narrator and protagonist of the novel. Jake is an American veteran
of World War I working as a journalist in Paris, where he and his
friends engage in an endless round of drinking and parties. Although Jake
is the most stable of his friends, he struggles with anguish over
his love for Lady Brett Ashley, his impotence, and the moral vacuum
that resulted from the war. Jake positions himself as an observer,
generally using his insight and intelligence to describe only those around
him, rarely speaking directly about himself. However, in describing
the events and people he sees, Jake implicitly reveals much about
his own thoughts and feelings.
in-depth analysis of Jake Barnes.
Lady Brett Ashley
- A beautiful British socialite who drinks heavily.
As the novel begins, Brett is separated from her husband and awaiting
a divorce. Though she loves Jake, she is unwilling to commit to
a relationship with him because it will mean giving up sex. Indeed,
she is unwilling to commit fully to any of the many men who become
infatuated with her, though she has affairs with a number of them.
However, she does not seem to draw much happiness from her independence.
Her life, like the lives of many in her generation, is aimless and unfulfilling.
in-depth analysis of Lady Brett Ashley.
wealthy American writer living in Paris. Though he is an expatriate
like many of his acquaintances, Cohn stands apart because he had
no direct experience of World War I and because he is Jewish. He
holds on to the romantic prewar ideals of love and fair play, yet, against
the backdrop of the devastating legacy of World War I, these values
seem tragically absurd. As a Jew and a nonveteran, Cohn is a convenient
target for the cruel and petty antagonism of Jake and his friends.
in-depth analysis of Robert Cohn.
Jake, a heavy-drinking war veteran, though not an expatriate. Bill
uses humor to deal with the emotional and psychological fallout
of World War I. He and Jake, as American veterans, share a strong bond,
and their friendship is one of the few genuine emotional connections
in the novel. However, Bill is not immune to the petty cruelty that
characterizes Jake and Jake’s circle of friends.
constantly drunk, bankrupt Scottish war veteran. Mike has a terrible
temper, which most often manifests itself during his extremely frequent
bouts of drunkenness. He has a great deal of trouble coping with
Brett’s sexual promiscuity, which provokes outbreaks of self-pity
and anger in him, and seems insecure about her infidelity as well
as his lack of money.
beautiful, nineteen-year-old bullfighter. Romero’s talents in the
ring charm both aficionados and newcomers to the sport alike. He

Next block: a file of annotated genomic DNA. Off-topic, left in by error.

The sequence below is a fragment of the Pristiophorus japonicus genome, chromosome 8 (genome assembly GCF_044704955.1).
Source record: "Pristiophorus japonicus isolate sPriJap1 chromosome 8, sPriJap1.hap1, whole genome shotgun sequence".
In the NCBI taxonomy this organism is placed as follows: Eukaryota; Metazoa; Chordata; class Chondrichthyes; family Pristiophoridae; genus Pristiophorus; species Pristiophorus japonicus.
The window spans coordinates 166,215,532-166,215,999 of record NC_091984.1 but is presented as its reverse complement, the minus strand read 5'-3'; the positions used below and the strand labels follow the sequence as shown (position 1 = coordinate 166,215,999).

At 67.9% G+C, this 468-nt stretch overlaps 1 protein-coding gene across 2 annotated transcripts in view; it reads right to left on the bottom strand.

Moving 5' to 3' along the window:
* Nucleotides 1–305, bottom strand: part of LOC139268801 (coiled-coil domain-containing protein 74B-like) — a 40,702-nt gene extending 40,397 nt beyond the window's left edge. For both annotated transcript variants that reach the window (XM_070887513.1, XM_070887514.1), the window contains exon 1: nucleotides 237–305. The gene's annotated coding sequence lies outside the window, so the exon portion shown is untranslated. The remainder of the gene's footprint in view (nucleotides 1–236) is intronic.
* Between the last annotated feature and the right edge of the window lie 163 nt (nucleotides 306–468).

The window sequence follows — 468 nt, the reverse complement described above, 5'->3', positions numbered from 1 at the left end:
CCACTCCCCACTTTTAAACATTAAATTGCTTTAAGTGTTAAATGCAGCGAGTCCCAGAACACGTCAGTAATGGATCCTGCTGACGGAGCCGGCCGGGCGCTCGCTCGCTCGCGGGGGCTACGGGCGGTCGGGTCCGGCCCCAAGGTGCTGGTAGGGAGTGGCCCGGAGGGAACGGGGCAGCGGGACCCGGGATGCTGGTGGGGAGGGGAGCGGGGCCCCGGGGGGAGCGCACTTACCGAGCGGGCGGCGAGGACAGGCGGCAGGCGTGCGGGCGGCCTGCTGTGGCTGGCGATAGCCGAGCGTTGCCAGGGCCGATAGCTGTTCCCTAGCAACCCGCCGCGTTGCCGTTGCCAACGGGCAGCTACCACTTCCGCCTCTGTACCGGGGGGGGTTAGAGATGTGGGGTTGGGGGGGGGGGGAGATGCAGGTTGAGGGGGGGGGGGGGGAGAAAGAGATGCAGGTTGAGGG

serves as a foil (a character whose attitudes or emotions contrast
with, and thereby accentuate, those of another character) for Jake
and his friends in that he carries himself with dignity and confidence
at all times. Moreover, his passion for bullfighting gives his life
meaning and purpose. In a world of amorality and corrupted masculinity,
Romero remains a figure of honesty, purity, and strength.
owner of a Pamplona inn and a bullfighting expert. Montoya sees
bullfighting as something sacred, and he respects and admires Jake
for his genuine enthusiasm about it. Montoya takes a paternal interest
in the gifted young bullfighter Pedro Romero and seeks to protect him
from the corrupting influences of tourists and fame.
girlfriend at the beginning of the novel. A manipulative status-seeker,
Frances was highly domineering early in their relationship and persuaded Cohn
to move to Paris. As her looks begin to fade, she becomes increasingly
possessive and jealous.
- A wealthy Greek count and a veteran of seven wars
and four revolutions. Count Mippipopolous becomes infatuated with
Brett, but, unlike most of Brett’s lovers, he does not subject her
to jealous, controlling behavior. Amid the careless, amoral pleasure-seeking
crowd that constitutes Jake’s social circle, the count stands out
as a stable, sane person. Like Pedro Romero, he serves as a foil
for Jake and his friends.
British war veteran whom Jake and Bill befriend while fishing in
Spain. The three men share a profound common bond, having all experienced
the horrors of World War I, as well as the intimacy that soldiers develop.
Harris, as Jake and Bill call him, is a kind, friendly person who
greatly values the brief time he spends with Jake and Bill.
beautiful but somewhat thick-witted prostitute whom Jake picks up
and takes to dinner. Jake quickly grows bored of their superficial
conversation and abandons her in a club to be with Brett.
bullfighter who fights on the same day as Pedro Romero. In his early
days, Belmonte was a great and popular bullfighter. But when he
came out of retirement to fight again, he found he could never live
up to the legends that had grown around him. Hence, he is bitter and
dejected. He seems to symbolize the entire Lost Generation in that
he feels out of place and purposeless in his later adult life.
drunken expatriate gambler who is perpetually out of money. Harvey
is intelligent and well read, yet he cannot escape his demons of
excessive drinking and gambling. Like many of Jake’s friends, he
is prone to petty cruelty toward Cohn.